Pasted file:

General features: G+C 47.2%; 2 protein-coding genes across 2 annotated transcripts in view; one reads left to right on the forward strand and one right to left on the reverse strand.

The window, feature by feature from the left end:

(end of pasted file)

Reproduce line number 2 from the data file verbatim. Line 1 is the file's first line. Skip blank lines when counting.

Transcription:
The window, feature by feature from the left end: